August 9, 2017 Honorable Rex Tillerson, Secretary of State Transmitted via electronic mail and facsimile Dear Secretary Tillerson: As a coalition of nonprofit humanitarian, peacebuilding, faith-based and human rights organizations and individuals committed to advancing peace and pursuing stability, we are grateful for the engagement of the American […]
Join the Congressional African Staff Association and Believe in Africa for a conversation on the crisis in the Central African Republic. RSVP Here Speakers Mike Jobbins Director of Global Affairs Search for Common Ground Susan Stigant Africa Director U.S. Institute of Peace Emira Woods Associate Fellow Institute for […]
We urge the international community to support grassroots approaches to violence prevention in the Central African Republic.
The project “Bolstering Judicial and Social Accountability Processes in the Central African Republic” is operating in a context where conflicts are fueled by ethno-religious divisions, materializing in clashes between the pro-Muslim Ex-Seleka and the pro-Christians Anti-Balaka. SFCG, in collaboration with the American Bar Association (ABA) and with funding from the State Department’s Bureau of Democracy, Human Rights and Labor (DRL), is implementing an 18-month program to support the rule of law and consolidation of peace in the Central African Republic through judicial and social accountability. In this framework, SFCG carries out conflict scans using a qualitative approach with surveys and focus groups. The scans identify important developments in the conflict that may impact the project implementation.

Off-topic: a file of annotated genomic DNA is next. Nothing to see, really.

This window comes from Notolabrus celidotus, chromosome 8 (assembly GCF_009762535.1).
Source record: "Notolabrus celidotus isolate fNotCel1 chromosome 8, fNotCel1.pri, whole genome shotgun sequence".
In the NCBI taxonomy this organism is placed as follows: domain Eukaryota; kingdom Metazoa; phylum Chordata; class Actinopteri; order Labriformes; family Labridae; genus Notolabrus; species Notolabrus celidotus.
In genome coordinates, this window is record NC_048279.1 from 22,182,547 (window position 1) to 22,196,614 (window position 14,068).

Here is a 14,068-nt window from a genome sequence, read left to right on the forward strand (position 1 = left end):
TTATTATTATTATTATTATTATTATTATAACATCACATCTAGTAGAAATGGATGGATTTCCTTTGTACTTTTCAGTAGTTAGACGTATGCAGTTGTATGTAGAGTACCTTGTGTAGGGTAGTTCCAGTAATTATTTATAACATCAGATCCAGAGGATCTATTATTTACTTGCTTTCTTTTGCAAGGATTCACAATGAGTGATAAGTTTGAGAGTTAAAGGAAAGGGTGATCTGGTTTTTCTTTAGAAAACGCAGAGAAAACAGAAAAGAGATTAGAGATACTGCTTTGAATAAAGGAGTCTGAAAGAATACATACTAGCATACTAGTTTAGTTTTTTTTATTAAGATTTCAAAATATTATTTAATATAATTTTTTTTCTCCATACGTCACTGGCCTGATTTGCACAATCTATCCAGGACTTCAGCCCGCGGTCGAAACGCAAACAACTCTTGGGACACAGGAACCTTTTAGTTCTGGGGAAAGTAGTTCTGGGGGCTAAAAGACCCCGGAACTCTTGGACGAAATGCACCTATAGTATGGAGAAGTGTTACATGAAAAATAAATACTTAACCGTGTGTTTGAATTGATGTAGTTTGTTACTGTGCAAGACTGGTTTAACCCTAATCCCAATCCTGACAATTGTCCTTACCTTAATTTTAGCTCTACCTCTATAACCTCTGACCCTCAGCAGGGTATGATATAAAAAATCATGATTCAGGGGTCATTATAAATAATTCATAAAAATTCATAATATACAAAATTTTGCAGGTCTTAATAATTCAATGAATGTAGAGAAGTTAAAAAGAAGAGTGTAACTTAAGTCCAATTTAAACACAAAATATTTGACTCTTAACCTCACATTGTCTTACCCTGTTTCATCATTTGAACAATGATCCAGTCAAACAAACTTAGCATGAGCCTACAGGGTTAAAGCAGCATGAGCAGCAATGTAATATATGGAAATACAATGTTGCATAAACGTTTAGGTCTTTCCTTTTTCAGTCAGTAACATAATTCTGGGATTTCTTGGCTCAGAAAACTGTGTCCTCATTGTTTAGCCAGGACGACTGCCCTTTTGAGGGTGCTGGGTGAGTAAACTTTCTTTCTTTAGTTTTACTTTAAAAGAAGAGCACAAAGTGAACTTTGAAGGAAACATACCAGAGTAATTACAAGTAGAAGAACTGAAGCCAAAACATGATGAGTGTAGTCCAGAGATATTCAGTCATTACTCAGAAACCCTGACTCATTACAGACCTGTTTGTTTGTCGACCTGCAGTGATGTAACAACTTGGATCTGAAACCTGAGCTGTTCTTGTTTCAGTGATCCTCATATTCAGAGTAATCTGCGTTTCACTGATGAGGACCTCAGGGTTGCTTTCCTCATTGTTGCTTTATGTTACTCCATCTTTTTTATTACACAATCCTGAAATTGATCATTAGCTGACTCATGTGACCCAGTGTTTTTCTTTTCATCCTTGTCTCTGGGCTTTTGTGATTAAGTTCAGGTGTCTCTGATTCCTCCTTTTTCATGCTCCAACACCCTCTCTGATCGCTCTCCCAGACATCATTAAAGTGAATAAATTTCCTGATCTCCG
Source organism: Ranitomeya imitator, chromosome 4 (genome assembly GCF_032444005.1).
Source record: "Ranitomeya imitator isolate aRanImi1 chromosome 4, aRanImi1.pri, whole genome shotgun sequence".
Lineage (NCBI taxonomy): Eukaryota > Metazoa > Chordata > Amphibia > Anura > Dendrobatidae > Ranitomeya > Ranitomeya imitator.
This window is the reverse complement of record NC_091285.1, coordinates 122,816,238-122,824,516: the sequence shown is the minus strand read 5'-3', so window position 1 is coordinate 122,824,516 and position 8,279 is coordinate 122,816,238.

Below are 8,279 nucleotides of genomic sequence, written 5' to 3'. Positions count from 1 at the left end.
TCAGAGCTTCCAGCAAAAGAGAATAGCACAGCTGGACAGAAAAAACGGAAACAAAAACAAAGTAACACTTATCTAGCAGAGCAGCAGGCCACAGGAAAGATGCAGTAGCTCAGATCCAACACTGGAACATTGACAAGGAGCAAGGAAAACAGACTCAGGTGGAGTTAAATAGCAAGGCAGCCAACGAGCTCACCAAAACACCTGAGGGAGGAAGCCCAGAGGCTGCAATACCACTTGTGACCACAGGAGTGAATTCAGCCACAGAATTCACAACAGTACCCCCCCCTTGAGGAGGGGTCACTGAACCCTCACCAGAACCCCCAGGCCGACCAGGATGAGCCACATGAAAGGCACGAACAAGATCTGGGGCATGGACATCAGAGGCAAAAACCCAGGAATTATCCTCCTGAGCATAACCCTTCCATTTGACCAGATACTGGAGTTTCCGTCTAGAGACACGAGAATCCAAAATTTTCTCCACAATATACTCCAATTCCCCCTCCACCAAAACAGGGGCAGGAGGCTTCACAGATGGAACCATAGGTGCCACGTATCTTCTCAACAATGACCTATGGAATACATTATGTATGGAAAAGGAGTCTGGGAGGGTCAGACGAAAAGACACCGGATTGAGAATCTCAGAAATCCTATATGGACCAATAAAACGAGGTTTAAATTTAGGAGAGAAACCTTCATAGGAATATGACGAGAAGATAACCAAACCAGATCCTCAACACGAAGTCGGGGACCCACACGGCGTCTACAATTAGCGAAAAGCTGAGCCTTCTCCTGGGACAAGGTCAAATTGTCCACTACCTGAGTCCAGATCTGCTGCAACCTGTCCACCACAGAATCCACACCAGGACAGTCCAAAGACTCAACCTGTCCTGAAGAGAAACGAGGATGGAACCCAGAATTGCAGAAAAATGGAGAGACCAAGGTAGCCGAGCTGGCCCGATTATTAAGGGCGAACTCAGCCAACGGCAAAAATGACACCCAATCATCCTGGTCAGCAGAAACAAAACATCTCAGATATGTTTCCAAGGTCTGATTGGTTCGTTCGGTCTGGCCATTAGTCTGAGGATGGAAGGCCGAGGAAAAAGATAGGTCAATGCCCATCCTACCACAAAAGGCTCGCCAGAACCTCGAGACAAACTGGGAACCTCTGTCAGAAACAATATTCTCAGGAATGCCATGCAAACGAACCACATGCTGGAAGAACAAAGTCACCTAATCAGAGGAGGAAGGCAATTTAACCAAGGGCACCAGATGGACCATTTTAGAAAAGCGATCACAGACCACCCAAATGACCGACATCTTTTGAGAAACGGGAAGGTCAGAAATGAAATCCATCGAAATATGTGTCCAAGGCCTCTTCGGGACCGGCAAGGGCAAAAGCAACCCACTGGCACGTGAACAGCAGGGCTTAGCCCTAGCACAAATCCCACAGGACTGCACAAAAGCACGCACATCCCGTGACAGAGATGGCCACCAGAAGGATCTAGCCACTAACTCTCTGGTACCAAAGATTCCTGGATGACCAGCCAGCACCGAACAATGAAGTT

97% of those interviewed said violence had decreased in the two months preceding the survey. Participants explained that this does not mean that there is no violence and that the conflict is over; however, 40% of respondents report not knowing about existing conflict in their communities. This study shows that the major conflicts affecting CAR are fluid, and the population has a tendency to minimize or to not distinguish between them. The concept of “inter-community conflict” is highly represented during discussions, but the division lines identified are most often religious (Christians/Muslims – 29%) and/or related to economic and power inequality (28%). Despite the focus on religious and economic divisions, participants rank political conflicts (51%) as the most high-risk for the future, and the tensions linked to land issues have also been highlighted as factors that could potentially escalate the situation toward violent conflict.
We were honored to receive the visit of H.E. Jeffrey Hawkins, the U.S. Ambassador to the Central African Republic.
Join us on 9/27 for a conversation with H.E. Faustin-Archange Touadéra, President of the Central African Republic.
Read Buzzfeed’s article on a historic march we organized with local leaders in Bangui, Central African Republic.